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Orioles defense back in form in the postseason

Orioles third baseman Ryan Flaherty throws out Tigers' Andrew Romine in the third inning.
Orioles third baseman Ryan Flaherty throws out Tigers' Andrew Romine in the third inning. (Kenneth K. Lam/Baltimore Sun)

Comebacks and eighth innings aside, one of the most pleasing sights in the first two games of the American League Division Series has to be that the Orioles' stellar defense is back.

Orioles manager Buck Showalter makes it clear that it's your glove that moves you up through the minor league system and it's defense that keeps you in the majors. He uses Manny Machado, Jonathan Schoop and Ryan Flaherty as examples that the Orioles are willing to let players work through their offensive struggles as long as they are sound defensively.

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And even though the Orioles were playing for little more than a faint shot at the AL's best record over the season's last week – who wants to play Kansas City these days, anyway – the club's defense was shoddy.

The Orioles committed nine errors over the final seven regular season games, including two three-error games over the final four. Orioles third basemen were the biggest culprits.

So, it's refreshing to see that the Orioles have not only been errorless in their first two playoff games, they have made high-impact defensive plays.

"I think this organization obviously puts a lot of emphasis on defense and catching the ball," said third baseman Ryan Flaherty, who made a diving stop on Miguel Cabrera's grounder in the fifth inning to start a key 5-4-3 double play. "I think the last couple weeks of the season, we got a little sloppy there as a team. But in games like this in the postseason, defense ends up winning and losing games. You're got to concentrate on every pitch and make the play when it's hit to you."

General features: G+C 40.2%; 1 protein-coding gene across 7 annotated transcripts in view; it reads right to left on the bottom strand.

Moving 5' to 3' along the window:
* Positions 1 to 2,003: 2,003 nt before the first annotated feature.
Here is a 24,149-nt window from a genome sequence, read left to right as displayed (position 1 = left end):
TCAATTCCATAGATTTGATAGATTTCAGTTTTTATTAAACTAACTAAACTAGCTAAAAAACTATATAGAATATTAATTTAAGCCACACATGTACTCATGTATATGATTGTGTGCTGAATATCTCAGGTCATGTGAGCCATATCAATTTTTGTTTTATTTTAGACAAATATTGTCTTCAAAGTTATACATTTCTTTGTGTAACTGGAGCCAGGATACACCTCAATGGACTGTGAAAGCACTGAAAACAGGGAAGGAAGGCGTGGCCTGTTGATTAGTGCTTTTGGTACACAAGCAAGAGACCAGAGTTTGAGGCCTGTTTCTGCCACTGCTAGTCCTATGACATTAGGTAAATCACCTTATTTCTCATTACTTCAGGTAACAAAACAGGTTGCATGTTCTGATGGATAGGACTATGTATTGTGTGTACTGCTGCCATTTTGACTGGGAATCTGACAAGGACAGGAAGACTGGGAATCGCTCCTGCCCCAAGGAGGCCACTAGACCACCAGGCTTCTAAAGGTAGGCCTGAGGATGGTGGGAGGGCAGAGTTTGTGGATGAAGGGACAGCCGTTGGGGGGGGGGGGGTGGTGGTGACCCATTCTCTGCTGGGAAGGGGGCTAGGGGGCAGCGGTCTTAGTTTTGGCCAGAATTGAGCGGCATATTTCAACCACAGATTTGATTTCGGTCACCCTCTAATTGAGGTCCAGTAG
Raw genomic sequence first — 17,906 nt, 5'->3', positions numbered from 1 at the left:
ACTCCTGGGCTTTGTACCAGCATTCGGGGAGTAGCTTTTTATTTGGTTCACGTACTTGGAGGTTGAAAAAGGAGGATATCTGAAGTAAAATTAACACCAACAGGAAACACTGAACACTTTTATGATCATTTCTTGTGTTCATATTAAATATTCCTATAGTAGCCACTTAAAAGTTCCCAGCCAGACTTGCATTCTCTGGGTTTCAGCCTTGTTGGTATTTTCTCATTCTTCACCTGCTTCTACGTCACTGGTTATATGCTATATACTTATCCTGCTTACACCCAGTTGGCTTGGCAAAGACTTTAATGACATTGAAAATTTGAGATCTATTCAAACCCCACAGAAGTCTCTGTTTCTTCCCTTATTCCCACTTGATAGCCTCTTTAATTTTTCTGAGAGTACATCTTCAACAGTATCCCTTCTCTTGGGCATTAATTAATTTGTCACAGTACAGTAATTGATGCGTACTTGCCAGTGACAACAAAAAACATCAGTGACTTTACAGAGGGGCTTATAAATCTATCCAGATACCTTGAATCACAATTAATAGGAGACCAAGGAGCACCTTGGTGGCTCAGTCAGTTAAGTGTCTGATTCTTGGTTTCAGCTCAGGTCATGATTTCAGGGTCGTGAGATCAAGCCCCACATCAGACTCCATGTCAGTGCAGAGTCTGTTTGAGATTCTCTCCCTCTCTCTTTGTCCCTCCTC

Right-hander Kevin Gausman had just allowed a leadoff single to Torii Hunter to open the fifth, bringing Cabrera to the plate.

Cabrera rocketed a ball into the hole that Flaherty ranged to his left and made a diving play on, throwing to Schoop at second to get the lead runner. Schoop quickly threw to first to get the plodding Cabrera for the double play.

With the Tigers already holding a 5-3 lead, Gausman needed to limit the damage, and that play foiled what could have been a big inning for Detroit with more big bats looming.

"With that team hitting, you can't give them any more hits than they're going to get already," Flaherty said. "He hit the ball and both me and J.J. went for it. Just being a third baseman I've got to be there before him and I was honestly just thinking about trying to get an out. I got it to Jonathan and he obviously has a great arm and he had other thoughts about getting the double play."

Asked in postgame interviews about the double play, Hardy joked that he didn't have a good view of the whole play.

"I actually dove for that ball, too, so I didn't get to see how good Schoopy turned it," Hardy said. "Ryan Flaherty made a great turn, showed a lot of range and Schoopy with his quick release, impressive."

Quipped Gausman: "I didn't dive, so I saw it all.  But it was incredible. Right when he dove, I thought maybe, All right, we'll get the lead runner and with Schoopy's arm, I feel like we always have a chance, so it was a pretty big play for us."

Schoop was also in the middle of another play that saved a run. With two on and no outs in the eighth, Victor Martinez hit a double to center field that plated one run, but Adam Jones made a pinpoint throw to Schoop, who threw out Cabrera at home by two steps.

"It was a perfect relay," shortstop J.J. Hardy said. "Jonesy made a perfect play to Schoopy and I was screaming four [to throw home] and he made a perfect throw to [catcher] Caleb [Joseph].  That's how you write it up. In a one-run game, it's huge whenever you get an out at the plate."

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